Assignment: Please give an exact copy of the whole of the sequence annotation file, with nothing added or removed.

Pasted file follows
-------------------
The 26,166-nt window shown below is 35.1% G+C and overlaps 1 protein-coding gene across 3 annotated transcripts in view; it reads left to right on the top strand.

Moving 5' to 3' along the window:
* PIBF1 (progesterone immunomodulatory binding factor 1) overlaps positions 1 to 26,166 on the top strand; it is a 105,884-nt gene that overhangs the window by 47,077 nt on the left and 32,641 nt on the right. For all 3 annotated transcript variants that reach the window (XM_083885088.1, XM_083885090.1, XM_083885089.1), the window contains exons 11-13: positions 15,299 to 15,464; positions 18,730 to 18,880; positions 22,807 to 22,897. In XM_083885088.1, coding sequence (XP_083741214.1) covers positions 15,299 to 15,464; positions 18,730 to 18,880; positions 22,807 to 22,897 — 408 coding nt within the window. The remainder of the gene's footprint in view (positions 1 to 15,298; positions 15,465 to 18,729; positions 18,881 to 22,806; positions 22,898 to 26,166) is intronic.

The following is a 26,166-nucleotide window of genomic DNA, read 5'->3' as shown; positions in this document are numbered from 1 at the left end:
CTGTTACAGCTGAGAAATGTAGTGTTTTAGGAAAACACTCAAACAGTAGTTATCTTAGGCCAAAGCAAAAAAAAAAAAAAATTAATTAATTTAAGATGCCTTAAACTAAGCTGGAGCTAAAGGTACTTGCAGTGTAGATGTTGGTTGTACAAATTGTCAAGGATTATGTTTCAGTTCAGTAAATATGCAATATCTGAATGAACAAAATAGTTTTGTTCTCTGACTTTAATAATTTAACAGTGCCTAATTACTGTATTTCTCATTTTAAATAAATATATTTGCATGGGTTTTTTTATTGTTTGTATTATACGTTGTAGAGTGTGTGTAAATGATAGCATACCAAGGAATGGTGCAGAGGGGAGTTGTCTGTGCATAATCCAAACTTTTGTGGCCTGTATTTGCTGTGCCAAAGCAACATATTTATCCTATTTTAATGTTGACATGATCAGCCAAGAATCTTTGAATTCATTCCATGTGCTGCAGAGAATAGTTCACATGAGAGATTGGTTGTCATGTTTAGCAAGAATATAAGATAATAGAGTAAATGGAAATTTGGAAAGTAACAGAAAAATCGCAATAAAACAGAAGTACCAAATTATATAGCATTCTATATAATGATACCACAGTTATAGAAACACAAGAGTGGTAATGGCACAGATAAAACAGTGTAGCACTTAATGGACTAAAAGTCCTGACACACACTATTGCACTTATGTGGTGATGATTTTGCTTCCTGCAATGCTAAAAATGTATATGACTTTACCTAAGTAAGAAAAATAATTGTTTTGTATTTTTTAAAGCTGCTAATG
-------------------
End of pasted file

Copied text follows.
The 26,166-nt window shown below is 35.1% G+C and overlaps 1 protein-coding gene across 3 annotated transcripts in view; it reads left to right on the top strand.

Moving 5' to 3' along the window:
* PIBF1 (progesterone immunomodulatory binding factor 1) overlaps positions 1 to 26,166 on the top strand; it is a 105,884-nt gene that overhangs the window by 47,077 nt on the left and 32,641 nt on the right. For all 3 annotated transcript variants that reach the window (XM_083885088.1, XM_083885090.1, XM_083885089.1), the window contains exons 11-13: positions 15,299 to 15,464; positions 18,730 to 18,880; positions 22,807 to 22,897. In XM_083885088.1, coding sequence (XP_083741214.1) covers positions 15,299 to 15,464; positions 18,730 to 18,880; positions 22,807 to 22,897 — 408 coding nt within the window. The remainder of the gene's footprint in view (positions 1 to 15,298; positions 15,465 to 18,729; positions 18,881 to 22,806; positions 22,898 to 26,166) is intronic.

The following is a 26,166-nucleotide window of genomic DNA, read 5'->3' as shown; positions in this document are numbered from 1 at the left end:
CTGTTACAGCTGAGAAATGTAGTGTTTTAGGAAAACACTCAAACAGTAGTTATCTTAGGCCAAAGCAAAAAAAAAAAAAAATTAATTAATTTAAGATGCCTTAAACTAAGCTGGAGCTAAAGGTACTTGCAGTGTAGATGTTGGTTGTACAAATTGTCAAGGATTATGTTTCAGTTCAGTAAATATGCAATATCTGAATGAACAAAATAGTTTTGTTCTCTGACTTTAATAATTTAACAGTGCCTAATTACTGTATTTCTCATTTTAAATAAATATATTTGCATGGGTTTTTTTATTGTTTGTATTATACGTTGTAGAGTGTGTGTAAATGATAGCATACCAAGGAATGGTGCAGAGGGGAGTTGTCTGTGCATAATCCAAACTTTTGTGGCCTGTATTTGCTGTGCCAAAGCAACATATTTATCCTATTTTAATGTTGACATGATCAGCCAAGAATCTTTGAATTCATTCCATGTGCTGCAGAGAATAGTTCACATGAGAGATTGGTTGTCATGTTTAGCAAGAATATAAGATAATAGAGTAAATGGAAATTTGGAAAGTAACAGAAAAATCGCAATAAAACAGAAGTACCAAATTATATAGCATTCTATATAATGATACCACAGTTATAGAAACACAAGAGTGGTAATGGCACAGATAAAACAGTGTAGCACTTAATGGACTAAAAGTCCTGACACACACTATTGCACTTATGTGGTGATGATTTTGCTTCCTGCAATGCTAAAAATGTATATGACTTTACCTAAGTAAGAAAAATAATTGTTTTGTATTTTTTAAAGCTGCTAATG